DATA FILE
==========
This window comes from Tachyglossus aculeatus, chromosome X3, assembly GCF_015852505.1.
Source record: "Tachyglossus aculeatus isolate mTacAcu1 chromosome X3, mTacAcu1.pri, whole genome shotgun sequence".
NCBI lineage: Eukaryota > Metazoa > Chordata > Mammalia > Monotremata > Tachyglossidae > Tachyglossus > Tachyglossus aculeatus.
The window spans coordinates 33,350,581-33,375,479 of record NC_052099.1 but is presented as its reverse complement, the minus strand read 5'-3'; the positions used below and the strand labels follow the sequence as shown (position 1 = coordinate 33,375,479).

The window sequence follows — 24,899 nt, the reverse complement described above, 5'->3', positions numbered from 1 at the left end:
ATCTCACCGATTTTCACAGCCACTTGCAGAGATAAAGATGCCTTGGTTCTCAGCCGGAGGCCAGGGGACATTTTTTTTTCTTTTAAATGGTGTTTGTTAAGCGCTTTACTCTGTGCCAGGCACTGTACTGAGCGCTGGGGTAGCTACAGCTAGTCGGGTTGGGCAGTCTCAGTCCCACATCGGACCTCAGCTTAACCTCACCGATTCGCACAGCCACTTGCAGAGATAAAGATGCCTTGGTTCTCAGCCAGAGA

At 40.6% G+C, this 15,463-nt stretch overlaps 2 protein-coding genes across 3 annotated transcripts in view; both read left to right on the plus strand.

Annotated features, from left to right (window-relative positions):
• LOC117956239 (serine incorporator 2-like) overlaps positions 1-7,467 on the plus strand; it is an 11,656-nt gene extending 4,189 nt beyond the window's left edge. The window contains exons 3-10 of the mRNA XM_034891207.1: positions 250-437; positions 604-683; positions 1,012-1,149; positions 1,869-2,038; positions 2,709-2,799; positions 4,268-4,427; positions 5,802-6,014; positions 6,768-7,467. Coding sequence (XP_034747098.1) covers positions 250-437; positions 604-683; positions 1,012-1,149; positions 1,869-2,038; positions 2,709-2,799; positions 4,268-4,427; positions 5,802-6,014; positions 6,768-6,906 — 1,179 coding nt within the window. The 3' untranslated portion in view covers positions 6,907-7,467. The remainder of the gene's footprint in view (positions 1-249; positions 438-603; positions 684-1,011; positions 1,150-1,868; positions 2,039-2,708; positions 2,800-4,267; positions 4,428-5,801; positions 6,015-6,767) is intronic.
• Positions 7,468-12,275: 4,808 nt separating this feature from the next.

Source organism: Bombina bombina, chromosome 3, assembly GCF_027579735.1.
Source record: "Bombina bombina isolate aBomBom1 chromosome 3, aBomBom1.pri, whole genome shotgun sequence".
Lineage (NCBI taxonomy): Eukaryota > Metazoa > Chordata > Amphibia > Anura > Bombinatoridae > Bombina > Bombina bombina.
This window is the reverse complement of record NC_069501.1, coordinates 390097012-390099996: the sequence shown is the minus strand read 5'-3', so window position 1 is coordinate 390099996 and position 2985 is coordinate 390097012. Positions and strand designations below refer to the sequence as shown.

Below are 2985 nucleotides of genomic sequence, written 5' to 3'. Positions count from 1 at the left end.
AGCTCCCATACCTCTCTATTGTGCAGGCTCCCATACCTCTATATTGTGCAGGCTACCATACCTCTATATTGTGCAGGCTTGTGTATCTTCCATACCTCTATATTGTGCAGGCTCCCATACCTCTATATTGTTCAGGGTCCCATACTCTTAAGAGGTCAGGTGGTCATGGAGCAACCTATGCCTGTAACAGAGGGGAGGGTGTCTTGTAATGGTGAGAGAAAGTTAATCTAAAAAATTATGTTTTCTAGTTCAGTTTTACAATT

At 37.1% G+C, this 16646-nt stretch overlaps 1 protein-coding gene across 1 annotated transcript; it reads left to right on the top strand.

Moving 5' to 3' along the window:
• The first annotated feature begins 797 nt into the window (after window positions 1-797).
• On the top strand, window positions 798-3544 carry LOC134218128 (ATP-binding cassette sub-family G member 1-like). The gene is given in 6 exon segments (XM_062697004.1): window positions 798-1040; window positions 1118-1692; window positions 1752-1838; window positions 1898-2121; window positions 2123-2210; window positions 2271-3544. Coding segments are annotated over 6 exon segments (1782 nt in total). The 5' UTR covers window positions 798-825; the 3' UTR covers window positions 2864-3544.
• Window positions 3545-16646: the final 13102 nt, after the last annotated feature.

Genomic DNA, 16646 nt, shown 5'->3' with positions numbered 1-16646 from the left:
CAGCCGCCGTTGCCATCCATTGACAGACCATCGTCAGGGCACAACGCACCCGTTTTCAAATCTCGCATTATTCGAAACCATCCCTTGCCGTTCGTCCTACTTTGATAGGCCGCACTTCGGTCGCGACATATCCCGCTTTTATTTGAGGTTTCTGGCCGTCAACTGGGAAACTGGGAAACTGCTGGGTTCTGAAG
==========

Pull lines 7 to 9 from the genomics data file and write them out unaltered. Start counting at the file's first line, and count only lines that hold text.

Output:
At 40.6% G+C, this 15,463-nt stretch overlaps 2 protein-coding genes across 3 annotated transcripts in view; both read left to right on the plus strand.

Annotated features, from left to right (window-relative positions):
• LOC117956239 (serine incorporator 2-like) overlaps positions 1-7,467 on the plus strand; it is an 11,656-nt gene extending 4,189 nt beyond the window's left edge. The window contains exons 3-10 of the mRNA XM_034891207.1: positions 250-437; positions 604-683; positions 1,012-1,149; positions 1,869-2,038; positions 2,709-2,799; positions 4,268-4,427; positions 5,802-6,014; positions 6,768-7,467. Coding sequence (XP_034747098.1) covers positions 250-437; positions 604-683; positions 1,012-1,149; positions 1,869-2,038; positions 2,709-2,799; positions 4,268-4,427; positions 5,802-6,014; positions 6,768-6,906 — 1,179 coding nt within the window. The 3' untranslated portion in view covers positions 6,907-7,467. The remainder of the gene's footprint in view (positions 1-249; positions 438-603; positions 684-1,011; positions 1,150-1,868; positions 2,039-2,708; positions 2,800-4,267; positions 4,428-5,801; positions 6,015-6,767) is intronic.